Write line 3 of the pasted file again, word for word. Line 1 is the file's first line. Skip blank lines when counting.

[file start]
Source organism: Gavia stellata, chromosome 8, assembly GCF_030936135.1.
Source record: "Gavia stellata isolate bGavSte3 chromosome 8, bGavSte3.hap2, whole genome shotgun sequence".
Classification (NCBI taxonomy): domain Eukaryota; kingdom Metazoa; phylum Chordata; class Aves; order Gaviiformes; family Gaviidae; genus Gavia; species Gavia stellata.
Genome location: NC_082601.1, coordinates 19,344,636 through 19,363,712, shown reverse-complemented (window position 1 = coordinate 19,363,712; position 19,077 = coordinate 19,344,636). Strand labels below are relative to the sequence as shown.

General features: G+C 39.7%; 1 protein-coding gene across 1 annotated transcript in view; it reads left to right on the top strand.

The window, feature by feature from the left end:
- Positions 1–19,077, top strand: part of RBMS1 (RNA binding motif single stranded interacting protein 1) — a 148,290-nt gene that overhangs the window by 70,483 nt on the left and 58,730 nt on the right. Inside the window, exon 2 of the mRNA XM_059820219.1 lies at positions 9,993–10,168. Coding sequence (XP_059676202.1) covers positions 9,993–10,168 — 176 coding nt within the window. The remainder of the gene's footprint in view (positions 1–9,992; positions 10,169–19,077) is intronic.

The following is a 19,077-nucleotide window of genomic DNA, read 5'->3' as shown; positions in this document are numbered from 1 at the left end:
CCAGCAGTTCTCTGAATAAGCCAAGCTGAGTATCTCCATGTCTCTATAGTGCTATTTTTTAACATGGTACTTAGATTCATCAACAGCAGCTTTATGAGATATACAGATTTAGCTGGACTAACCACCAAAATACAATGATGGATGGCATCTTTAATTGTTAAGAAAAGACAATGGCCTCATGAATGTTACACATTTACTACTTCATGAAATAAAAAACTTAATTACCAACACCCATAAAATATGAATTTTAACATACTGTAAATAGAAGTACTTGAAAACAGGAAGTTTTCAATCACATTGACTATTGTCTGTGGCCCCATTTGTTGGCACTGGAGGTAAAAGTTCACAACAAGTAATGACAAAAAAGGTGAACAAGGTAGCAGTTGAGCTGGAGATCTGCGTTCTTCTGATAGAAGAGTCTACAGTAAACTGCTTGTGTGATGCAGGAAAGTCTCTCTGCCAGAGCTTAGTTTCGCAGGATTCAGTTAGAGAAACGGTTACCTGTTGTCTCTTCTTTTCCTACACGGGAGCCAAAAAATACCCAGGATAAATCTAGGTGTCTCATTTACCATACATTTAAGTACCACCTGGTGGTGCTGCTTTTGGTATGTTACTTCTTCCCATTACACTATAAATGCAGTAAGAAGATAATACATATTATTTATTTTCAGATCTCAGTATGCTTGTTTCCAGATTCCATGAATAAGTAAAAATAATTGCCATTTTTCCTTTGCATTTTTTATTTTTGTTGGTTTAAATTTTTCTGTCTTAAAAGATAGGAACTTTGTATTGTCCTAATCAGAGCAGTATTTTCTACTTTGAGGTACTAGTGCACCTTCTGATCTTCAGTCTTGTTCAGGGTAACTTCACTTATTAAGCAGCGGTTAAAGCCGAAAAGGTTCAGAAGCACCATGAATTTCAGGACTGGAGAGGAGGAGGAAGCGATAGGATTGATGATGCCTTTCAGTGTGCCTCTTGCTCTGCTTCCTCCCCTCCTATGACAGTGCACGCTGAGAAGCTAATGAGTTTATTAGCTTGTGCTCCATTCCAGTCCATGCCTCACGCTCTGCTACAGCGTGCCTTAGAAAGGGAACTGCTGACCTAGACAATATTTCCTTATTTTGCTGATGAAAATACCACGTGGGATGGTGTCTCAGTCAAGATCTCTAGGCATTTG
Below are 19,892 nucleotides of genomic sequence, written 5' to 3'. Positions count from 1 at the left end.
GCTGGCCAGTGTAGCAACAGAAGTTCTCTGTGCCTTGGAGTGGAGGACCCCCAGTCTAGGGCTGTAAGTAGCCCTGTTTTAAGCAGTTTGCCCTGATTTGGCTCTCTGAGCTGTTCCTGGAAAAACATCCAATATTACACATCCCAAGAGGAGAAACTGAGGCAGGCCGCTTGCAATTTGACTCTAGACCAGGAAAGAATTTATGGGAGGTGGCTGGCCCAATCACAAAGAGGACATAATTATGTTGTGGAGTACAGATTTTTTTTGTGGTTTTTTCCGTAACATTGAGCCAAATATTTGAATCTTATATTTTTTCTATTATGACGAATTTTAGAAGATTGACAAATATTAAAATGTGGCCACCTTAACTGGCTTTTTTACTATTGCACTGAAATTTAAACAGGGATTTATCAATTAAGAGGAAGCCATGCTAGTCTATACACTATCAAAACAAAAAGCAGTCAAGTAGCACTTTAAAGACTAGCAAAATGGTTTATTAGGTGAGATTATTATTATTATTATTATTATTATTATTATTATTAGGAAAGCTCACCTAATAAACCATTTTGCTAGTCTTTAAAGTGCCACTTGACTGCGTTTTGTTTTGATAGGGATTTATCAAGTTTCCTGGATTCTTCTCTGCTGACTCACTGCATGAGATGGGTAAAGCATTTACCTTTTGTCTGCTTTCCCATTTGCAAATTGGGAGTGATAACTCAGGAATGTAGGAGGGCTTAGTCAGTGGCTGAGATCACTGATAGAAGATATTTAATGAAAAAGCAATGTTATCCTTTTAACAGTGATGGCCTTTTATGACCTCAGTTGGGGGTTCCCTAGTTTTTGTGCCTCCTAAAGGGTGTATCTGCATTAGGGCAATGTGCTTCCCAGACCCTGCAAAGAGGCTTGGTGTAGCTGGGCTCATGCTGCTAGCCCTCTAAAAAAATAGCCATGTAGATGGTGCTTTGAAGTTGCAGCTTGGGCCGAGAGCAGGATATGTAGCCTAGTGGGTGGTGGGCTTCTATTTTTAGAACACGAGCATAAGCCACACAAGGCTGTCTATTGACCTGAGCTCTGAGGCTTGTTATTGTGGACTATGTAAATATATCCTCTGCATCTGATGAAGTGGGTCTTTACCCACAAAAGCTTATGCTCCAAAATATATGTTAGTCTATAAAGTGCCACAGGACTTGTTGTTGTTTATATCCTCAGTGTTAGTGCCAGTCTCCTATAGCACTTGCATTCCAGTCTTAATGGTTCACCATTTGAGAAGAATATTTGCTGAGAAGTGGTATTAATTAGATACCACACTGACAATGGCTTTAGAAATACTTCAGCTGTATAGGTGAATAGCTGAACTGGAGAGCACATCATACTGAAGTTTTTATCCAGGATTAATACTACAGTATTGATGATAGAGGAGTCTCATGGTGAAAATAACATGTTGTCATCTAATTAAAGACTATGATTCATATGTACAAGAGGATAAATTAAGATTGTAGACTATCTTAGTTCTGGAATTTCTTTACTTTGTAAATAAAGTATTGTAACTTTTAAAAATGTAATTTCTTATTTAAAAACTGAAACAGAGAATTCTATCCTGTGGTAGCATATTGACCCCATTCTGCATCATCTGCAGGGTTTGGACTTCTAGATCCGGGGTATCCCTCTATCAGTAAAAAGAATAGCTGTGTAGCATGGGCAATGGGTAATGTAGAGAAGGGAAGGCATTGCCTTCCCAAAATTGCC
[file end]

Classification (NCBI taxonomy): domain Eukaryota; kingdom Metazoa; phylum Chordata; class Aves; order Gaviiformes; family Gaviidae; genus Gavia; species Gavia stellata.